Several established clinical factors can be used to predict wound healing for patients with diabetic foot ulcers. A recent classification system, the Society for Vascular Surgery Wound, Ischemia, and foot Infection (WIfI score), takes into account the size of the wound, the amount of ischemia (extent of vascular disease) and presence and extent of foot infection.2 This scoring system was created by an expert consensus group in 2014, around the time that our multidisciplinary foot and wound clinic was fully established. We had an opportunity to validate the significance of this score for the prognosis of our patients. We found that the WIfI scoring system (staged from 1 to 5, with 5 being worse prognosis) was highly predictive of wound healing but was not predictive of major amputation after one year.3,4 A strong correlation was found between the WIfI stage and total costs of care per wound episode. For example, a stage 1 wound costs on average $3,995 to treat, while a stage 4 wound costs a staggering $50,546.

One of the main missions of our outpatient diabetic foot and wound service has been to keep patients out of the hospital when possible. Repeated hospital admissions for patients with diabetic foot ulcers are common and associated with staggering costs.5 The overall costs of care for our patients who were readmitted were $79,315 versus $28,977 for those who were not readmitted. Of the overall $7.9 million spent on diabetic foot ulcers at our health system over a four-year period, $1.2 million (15%) were due to readmission costs.

Our cost-effective analyses highlight the importance of developing clinical care delivery models to divert the costs of care away from the inpatient setting to the outpatient setting when possible. Interestingly, our research found that costs of care were higher for more advanced stage wounds in the hospital, but the same was not true for the outpatient setting,6 suggesting that diverting care to the outpatient setting whenever possible may be a more cost-effective strategy. The ability for a health system to provide outpatient-based multispecialty care for patients with diabetic foot ulcers is no small feat; it requires geographically co-located and coordinated care by multiple specialists, which can be practically and logistically challenging. We feel that our multi-specialty approach achieves higher-quality care by improving communication between all team members, minimizing redundancy in care, decreasing overall patient visits and patient burden, and reducing overall costs due to more efficient and effective care.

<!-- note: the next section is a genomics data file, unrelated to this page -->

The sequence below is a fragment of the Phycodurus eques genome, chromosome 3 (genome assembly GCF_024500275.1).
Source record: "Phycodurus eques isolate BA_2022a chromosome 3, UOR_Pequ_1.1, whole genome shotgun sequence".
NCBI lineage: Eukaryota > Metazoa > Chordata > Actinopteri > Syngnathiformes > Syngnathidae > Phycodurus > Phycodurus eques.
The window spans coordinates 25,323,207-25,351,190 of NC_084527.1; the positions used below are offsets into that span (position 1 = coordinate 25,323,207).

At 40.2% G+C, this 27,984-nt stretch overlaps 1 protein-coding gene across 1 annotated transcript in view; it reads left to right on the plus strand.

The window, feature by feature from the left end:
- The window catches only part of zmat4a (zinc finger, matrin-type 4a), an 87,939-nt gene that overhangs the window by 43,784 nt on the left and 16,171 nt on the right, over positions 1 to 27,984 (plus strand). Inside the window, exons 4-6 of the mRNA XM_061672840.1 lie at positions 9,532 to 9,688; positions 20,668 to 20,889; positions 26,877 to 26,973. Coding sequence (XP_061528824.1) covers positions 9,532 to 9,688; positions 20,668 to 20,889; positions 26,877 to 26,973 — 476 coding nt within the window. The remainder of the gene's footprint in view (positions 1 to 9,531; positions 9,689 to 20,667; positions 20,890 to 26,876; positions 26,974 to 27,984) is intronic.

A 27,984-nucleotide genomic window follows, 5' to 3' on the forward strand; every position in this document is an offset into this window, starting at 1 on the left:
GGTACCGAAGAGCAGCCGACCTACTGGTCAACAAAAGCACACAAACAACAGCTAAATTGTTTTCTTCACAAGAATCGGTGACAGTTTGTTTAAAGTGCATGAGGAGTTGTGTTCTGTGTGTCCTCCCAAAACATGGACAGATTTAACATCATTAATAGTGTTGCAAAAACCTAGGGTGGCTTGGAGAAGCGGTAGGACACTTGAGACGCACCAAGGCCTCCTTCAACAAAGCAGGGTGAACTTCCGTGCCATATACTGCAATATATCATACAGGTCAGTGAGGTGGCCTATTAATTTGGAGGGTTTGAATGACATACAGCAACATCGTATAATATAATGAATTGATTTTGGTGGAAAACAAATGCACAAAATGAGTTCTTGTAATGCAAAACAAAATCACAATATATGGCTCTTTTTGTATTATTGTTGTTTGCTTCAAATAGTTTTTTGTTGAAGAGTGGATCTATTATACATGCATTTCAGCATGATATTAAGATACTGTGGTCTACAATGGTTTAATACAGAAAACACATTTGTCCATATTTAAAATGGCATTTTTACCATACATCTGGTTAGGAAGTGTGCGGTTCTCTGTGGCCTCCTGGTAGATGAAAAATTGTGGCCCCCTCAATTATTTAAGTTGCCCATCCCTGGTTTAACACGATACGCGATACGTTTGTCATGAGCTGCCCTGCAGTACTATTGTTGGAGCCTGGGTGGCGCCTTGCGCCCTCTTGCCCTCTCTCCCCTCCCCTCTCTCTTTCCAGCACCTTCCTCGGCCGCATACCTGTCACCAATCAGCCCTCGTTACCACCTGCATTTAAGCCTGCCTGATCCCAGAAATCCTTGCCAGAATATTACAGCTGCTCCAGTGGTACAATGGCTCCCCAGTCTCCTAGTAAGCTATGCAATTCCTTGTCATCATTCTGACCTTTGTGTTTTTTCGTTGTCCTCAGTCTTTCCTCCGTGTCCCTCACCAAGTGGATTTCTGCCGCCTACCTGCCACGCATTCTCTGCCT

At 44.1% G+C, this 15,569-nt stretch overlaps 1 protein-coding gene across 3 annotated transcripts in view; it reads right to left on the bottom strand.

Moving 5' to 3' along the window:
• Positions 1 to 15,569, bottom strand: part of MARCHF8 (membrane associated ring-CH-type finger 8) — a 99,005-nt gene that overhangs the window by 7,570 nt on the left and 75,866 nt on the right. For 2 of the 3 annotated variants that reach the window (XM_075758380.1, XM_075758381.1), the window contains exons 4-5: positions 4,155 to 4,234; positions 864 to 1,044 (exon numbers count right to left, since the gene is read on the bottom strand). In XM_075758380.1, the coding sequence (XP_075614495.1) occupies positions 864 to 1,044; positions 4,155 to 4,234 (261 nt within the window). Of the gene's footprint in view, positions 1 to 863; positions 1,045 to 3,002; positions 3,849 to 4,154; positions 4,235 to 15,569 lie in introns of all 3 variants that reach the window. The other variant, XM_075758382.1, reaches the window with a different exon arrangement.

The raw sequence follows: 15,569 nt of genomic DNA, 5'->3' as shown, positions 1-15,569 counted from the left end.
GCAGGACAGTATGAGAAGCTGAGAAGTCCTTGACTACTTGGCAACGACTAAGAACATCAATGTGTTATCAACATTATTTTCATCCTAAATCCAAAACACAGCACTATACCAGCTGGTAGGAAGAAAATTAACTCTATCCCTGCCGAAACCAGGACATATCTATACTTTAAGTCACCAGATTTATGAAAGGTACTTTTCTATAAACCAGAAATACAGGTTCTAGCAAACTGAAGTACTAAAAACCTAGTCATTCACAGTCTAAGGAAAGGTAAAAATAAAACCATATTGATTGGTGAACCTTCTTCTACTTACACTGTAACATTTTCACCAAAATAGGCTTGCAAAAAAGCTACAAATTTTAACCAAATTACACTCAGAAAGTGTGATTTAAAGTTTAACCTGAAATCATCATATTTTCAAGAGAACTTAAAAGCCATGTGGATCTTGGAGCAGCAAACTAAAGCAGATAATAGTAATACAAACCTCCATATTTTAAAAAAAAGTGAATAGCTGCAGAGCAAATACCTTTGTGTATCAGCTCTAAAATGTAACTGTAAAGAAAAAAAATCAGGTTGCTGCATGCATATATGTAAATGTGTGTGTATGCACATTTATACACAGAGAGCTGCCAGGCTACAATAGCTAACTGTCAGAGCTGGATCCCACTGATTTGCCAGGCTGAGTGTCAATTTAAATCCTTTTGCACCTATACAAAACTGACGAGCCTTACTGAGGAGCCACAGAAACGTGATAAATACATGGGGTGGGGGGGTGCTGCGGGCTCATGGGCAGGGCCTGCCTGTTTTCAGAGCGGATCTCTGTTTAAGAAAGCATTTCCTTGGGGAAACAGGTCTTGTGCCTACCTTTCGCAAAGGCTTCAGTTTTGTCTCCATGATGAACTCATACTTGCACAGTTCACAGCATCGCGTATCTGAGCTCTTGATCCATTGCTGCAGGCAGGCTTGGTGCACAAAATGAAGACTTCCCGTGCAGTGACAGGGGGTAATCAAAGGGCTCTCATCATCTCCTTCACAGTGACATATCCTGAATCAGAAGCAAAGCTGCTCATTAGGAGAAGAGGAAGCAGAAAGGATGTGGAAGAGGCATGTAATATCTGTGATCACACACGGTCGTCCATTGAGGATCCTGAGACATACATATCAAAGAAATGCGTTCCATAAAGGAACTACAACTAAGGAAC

Another finding of our research is that the WIfI score has proven to be a better predictor of wound healing than an alternative approach that examines areas of blood flow to the foot (called angiosomes) in the subset of our diabetic foot ulcer patients who have underlying PVD.7 Patients with PVD can often benefit from either endovascular or open surgical procedures to restore blood flow to the ischemic area. One approach, historically used by vascular surgeons is the “angiosome-targeted” approach, which aims to restore flow to the blood vessels supplying the area where the wound is located. Evidence is mixed about the effectiveness of using this approach alone to predict wound healing and major amputations. Our finding that the WIfI score is a better predictor of wound healing than the direct angiosome perfusion approach suggests that wound severity should be taken into account as much as vascular flow when predicting a patient’s clinical course.7